Evidently, I did a ton of work before taking another picture. The super structure is mostly ABS because it is very strong and fairly easy to work with, it sticks together well with ABS specific solvent/cement and can be cut with just a score of the knife and a folded and snapped along the score. The lowest superstructure deck is wood because I wanted the wood colored deck in that section. The 1/8 inch aluminum rod stringers are fit into place here. The bow forward of A turret is all filled in with balsa, as are the widest part of the bulges amidships. All of the bottom of the ship is covered with 3 layers of 5-6 oz fiberglass cloth with epoxy (the 2nd layer is fit at a 45 degree angle for strength). The entire ship is covered with epoxy for sealing and protecting the wood, the epoxy is essentially a layer of plastic that can absorb some energy before the wood gets damaged. I have found that every 5-10 years it should be sanded down and re-done depending on use.



Side shot illustrates the same points as above.



The overhead view shows how I draw lines on the deck to look like little planks. Also you can appreciate how the decks slide apart. The bow section contains the forward 2 turrets and is held in place with latches and by the middle section. The middle section with the superstructure is one piece that goes all the way back to the 3rd turret, this slides in and locks with latches as well. The stern most section was built to leave the 3rd turret as continuous with the hull but was subsequently cut out to be removable with the stern most deck section. In generally it makes transportation and general maintenance easier to be able to take the superstructure off with a large chunk of deck in the center of the ship and leave the sections with functioning guns alone.



Side profile.


Bow section is seen with measuring tape. The original cross brace made it very difficult to get the CO2 bottle in and out so it was cut and a new one was placed right where the deck is cut behind the B turret. The regulator is seen riding on top of the balsa block water channeling in the extreme bow. The radio box is right behind the bottle. Later when this ship was refit the bottle was moved to the center of the ship and the radio was moved forward to sit under the bow two turrets.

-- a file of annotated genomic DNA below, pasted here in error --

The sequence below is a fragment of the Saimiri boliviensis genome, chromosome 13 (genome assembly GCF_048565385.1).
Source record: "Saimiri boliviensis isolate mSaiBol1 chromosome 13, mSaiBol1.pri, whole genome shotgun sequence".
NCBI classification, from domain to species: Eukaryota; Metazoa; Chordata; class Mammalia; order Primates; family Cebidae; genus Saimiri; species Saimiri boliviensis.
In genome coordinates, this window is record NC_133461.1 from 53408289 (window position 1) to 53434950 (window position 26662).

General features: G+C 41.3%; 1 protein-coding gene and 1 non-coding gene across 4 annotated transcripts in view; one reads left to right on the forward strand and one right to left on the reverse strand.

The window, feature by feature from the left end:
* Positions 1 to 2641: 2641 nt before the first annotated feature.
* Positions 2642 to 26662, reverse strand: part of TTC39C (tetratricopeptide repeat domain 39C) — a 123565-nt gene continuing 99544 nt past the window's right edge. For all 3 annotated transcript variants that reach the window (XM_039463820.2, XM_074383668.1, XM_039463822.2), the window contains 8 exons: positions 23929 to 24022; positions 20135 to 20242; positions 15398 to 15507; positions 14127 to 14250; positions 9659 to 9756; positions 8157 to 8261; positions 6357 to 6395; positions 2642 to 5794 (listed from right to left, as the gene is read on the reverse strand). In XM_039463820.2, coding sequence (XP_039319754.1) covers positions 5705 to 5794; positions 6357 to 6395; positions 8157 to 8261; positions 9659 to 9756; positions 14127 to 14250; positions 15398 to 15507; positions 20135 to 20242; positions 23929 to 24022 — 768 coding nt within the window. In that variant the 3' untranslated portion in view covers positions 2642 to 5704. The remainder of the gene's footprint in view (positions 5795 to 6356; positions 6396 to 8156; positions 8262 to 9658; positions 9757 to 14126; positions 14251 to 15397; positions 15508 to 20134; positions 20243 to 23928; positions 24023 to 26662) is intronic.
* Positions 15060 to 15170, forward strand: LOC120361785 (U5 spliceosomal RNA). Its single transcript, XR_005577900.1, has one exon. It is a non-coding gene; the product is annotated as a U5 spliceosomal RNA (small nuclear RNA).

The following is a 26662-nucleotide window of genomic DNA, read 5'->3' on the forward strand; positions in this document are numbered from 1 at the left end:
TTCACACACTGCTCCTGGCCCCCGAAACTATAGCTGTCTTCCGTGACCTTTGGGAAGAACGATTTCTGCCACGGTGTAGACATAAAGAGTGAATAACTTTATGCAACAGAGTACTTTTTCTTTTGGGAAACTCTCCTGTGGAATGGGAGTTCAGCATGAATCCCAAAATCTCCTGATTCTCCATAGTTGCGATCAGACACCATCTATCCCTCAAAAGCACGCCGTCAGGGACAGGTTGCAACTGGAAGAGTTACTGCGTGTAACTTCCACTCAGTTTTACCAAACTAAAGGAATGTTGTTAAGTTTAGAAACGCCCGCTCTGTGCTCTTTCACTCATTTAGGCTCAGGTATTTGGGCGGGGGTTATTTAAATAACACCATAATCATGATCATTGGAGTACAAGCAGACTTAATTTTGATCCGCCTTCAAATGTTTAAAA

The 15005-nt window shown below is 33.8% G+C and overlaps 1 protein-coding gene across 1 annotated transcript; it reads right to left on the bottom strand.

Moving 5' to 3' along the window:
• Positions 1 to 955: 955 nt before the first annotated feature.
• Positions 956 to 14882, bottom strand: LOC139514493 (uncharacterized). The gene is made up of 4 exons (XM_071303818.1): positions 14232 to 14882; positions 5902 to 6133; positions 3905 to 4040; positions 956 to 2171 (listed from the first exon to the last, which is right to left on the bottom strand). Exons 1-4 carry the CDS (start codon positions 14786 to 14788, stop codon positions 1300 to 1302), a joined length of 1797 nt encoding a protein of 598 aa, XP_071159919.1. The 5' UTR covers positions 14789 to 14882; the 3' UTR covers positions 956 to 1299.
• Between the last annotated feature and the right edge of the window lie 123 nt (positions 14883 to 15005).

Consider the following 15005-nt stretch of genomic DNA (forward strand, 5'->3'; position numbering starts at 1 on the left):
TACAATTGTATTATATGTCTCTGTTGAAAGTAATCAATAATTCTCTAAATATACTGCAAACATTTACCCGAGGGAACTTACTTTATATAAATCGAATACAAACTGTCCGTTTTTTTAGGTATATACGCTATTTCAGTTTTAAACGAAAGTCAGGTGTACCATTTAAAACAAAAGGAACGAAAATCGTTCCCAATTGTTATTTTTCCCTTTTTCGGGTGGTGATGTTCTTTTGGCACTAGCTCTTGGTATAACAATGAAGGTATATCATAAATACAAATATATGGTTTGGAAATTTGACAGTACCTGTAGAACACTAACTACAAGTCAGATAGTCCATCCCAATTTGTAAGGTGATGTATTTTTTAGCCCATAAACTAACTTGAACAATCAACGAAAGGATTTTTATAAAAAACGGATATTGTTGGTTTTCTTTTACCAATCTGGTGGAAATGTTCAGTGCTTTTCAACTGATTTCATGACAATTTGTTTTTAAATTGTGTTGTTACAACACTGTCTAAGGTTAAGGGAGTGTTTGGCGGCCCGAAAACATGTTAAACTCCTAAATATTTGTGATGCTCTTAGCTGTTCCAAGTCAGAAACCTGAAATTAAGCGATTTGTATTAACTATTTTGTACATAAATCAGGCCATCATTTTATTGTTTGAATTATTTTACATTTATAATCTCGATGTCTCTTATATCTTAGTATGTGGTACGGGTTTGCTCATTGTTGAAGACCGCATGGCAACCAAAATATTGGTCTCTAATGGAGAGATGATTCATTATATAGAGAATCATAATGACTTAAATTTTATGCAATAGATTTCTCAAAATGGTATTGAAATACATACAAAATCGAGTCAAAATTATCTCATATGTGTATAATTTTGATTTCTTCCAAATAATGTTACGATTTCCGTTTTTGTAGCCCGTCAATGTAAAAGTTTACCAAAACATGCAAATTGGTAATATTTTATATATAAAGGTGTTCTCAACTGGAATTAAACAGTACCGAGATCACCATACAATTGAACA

The radio box though in a different location now is essentially unchanged from the original build. You can see the mount for the back of the bottle sitting right in front of the radio box, also the solenoids are seen in front of that, they were screwed to a little piece of mounting ply wood. In the middle part of the ship you can see the step down to the lowest part of the cut out water channeling. This is just a very thin piece of ply wood, I believe 1/32 that was countersunk into the bottom of the base board before being fiber glassed over the bottom. The water channeling is generally 2 inches wide and runs from B turret to C turret, which is similar in most of my ships.



Here you can see the pump mount and outlet. The solenoid was zip tied to the pump mount. The drive motors sit behind the pump.



The rudder box can be seen here. This ship required a fairly high torqe servo that didn’t come in a water proof version at the time. I think I could find a water proof servo that would do the job now but the rudder box is still in the ship as original. There are two push arms that go to a large gear, the large gear turns the two rudders. There are balloons that have silicone sealing to maintain both flexibility and watertight integrity. Again you can see that the original deck was cut to keep the C turret in place however you can also see that it is essentially impossible to get to the gear boxes for the drive train and this was later corrected.




This is a midship section of the bulges, the balsa is built up to the top of the water channeling and is about 1 inch or so wide. The plastic rectangles were glued to the bottom to allow water to flow underneath the original three 6 volt12 amp hour SLA bricks that powered the Nagato, but still get the weight low in the ship. Without these water was trapping a bit too much and the performance suffered as water wouldn’t flow very well to the pump. A later refit changed to six 6 volt 10 amp hour NiMH batteries and the plastic spacers were removed. The internal armor is shower pan liner and is screwed to the wood ribs. I like to keep the wires and hosing out of the way by running it along the outer edges of the top part of the interior, essentially just below the subdeck when possible.



Height of the hull. I made the height as close to the scale plans that I could, but at the end of the day are only as good as the plan set.



Height of hull in the casemate deck.



Height of the hull after the step.



As I’ve discussed above, the ship as-built had some major flaws in terms of accessibility, battery technology, and battling theory/gun setup. It was later converted to NiMH with 60 amp hours rather than the 36 of lead acid and the CO2 bottle was moved to amidships. A second pump was added and one of the 5 guns was removed. To see how the ship looks now see the Inside the IJN Nagato article.



Port Polar Bear Home Page